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Unsupervised Deconvolution of Dynamic Imaging Reveals Intratumor Vascular Heterogeneity and Repopulation Dynamics

  • Li Chen,

    Affiliations Genetics Branch, National Cancer Institute, National Institutes of Health, Bethesda, MD 20892, United States of America, Department of Electrical and Computer Engineering, Virginia Polytechnic Institute and State University, Arlington, VA 22203, United States of America

  • Peter L. Choyke,

    Affiliation Molecular Imaging Program, National Cancer Institute, National Institutes of Health, Bethesda, MD 20892, United States of America

  • Niya Wang,

    Affiliation Department of Electrical and Computer Engineering, Virginia Polytechnic Institute and State University, Arlington, VA 22203, United States of America

  • Robert Clarke,

    Affiliation Lombardi Comprehensive Cancer Center, Georgetown University, Washington, D. C. 20057, United States of America

  • Zaver M. Bhujwalla,

    Affiliation Department of Radiology and Radiological Science, Johns Hopkins University School of Medicine, Baltimore, MD 21205, United States of America

  • Elizabeth M. C. Hillman,

    Affiliation Department of Biomedical Engineering, Columbia University, New York, NY 10027, United States of America

  • Ge Wang,

    Affiliation Department of Biomedical Engineering, Biomedical Imaging Center, Rensselaer Polytechnic Institute, Troy, NY 12180, United States of America

  • Yue Wang

    Affiliation Department of Electrical and Computer Engineering, Virginia Polytechnic Institute and State University, Arlington, VA 22203, United States of America

Unsupervised Deconvolution of Dynamic Imaging Reveals Intratumor Vascular Heterogeneity and Repopulation Dynamics

  • Li Chen, 
  • Peter L. Choyke, 
  • Niya Wang, 
  • Robert Clarke, 
  • Zaver M. Bhujwalla, 
  • Elizabeth M. C. Hillman, 
  • Ge Wang, 
  • Yue Wang


With the existence of biologically distinctive malignant cells originated within the same tumor, intratumor functional heterogeneity is present in many cancers and is often manifested by the intermingled vascular compartments with distinct pharmacokinetics. However, intratumor vascular heterogeneity cannot be resolved directly by most in vivo dynamic imaging. We developed multi-tissue compartment modeling (MTCM), a completely unsupervised method of deconvoluting dynamic imaging series from heterogeneous tumors that can improve vascular characterization in many biological contexts. Applying MTCM to dynamic contrast-enhanced magnetic resonance imaging of breast cancers revealed characteristic intratumor vascular heterogeneity and therapeutic responses that were otherwise undetectable. MTCM is readily applicable to other dynamic imaging modalities for studying intratumor functional and phenotypic heterogeneity, together with a variety of foreseeable applications in the clinic.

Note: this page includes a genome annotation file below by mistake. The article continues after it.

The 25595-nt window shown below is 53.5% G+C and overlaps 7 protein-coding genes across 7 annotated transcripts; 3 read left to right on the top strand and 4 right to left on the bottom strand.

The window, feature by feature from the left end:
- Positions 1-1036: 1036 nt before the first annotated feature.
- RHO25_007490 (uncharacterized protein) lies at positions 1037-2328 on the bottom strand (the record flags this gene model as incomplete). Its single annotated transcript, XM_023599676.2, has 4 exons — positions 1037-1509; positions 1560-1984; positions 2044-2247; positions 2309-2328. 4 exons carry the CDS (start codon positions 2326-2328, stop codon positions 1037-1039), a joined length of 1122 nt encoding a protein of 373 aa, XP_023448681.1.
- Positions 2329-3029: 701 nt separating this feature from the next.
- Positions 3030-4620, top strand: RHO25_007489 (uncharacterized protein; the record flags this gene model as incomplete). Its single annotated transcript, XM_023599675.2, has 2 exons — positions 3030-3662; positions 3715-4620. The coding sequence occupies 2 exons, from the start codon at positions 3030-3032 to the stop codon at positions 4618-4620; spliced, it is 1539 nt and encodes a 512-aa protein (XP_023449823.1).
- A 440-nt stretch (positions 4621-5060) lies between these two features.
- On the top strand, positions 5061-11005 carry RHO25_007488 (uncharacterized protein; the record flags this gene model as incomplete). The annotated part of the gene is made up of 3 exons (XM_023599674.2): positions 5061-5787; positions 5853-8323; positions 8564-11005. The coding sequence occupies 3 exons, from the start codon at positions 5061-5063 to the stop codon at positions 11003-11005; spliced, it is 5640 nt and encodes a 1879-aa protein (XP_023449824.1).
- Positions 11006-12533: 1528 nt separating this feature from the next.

Intratumor genetic or epigenetic heterogeneity has been found in many cancers as evidenced by deep sequencing selectively applied to different parts of the same tumor [1], [2]. Consequently, cancer cells display remarkable phenotypic variability, including ability to induce angiogenesis, seed metastases, and survive therapy [3][5]. Advanced solid tumors often contain vascular compartments with distinct pharmacokinetics, comprising hypoxic regions and spatially intermingled irregular vasculature that is leaky and inefficient [6][8]. The complexity of heterogeneity has clinical implications. A more heterogeneous tumor is more likely to fail therapy due to increased drug-resistant variants [3], [5], and characteristics of the dominant cell type will not necessarily predict the behaviors of interest rooted in specific cells [4].

Dynamic contrast-enhanced magnetic resonance imaging (DCE-MRI) provides a noninvasive in vivo method to evaluate tumor vasculature architectures based on contrast accumulation and washout [7], [9]. While DCE-MRI can potentially depict the intratumor heterogeneity of vascular permeability [10], the quantitative application of DCE-MRI has been hindered by its inability to accurately resolve vascular compartments with distinct pharmacokinetics due to limited imaging resolution [7], [11]. We emphasize that identification of spatially mixed multiple vascular cytotypes is principally different from imaging an inhomogeneously distributed single vascular cytotype, and it is the former scenario that presents significant technological challenges to portraying tumor cytotypes. This indistinction among the contributions of different compartments to the mixed tracer signals can confound compartment modeling and deep phenotyping for association studies [4], [12], [13]. The goal of the present work was to discern vascular heterogeneity and its changes in tumors using DCE-MRI and novel mathematical models, for personalized cancer diagnosis and treatment.

We developed a computational method (multi-tissue compartment modeling - MTCM) for deconvolving intratumor vascular heterogeneity and identifying pharmacokinetics changes in many biological contexts [5], [14], [15]. MTCM works by applying a convex analysis of mixtures that enables geometrically-principled delineation of distinct vascular structures from DCE-MRI data (Fig. 1a–c). A formal mathematical description of the method and its detailed implementation is available in Methods.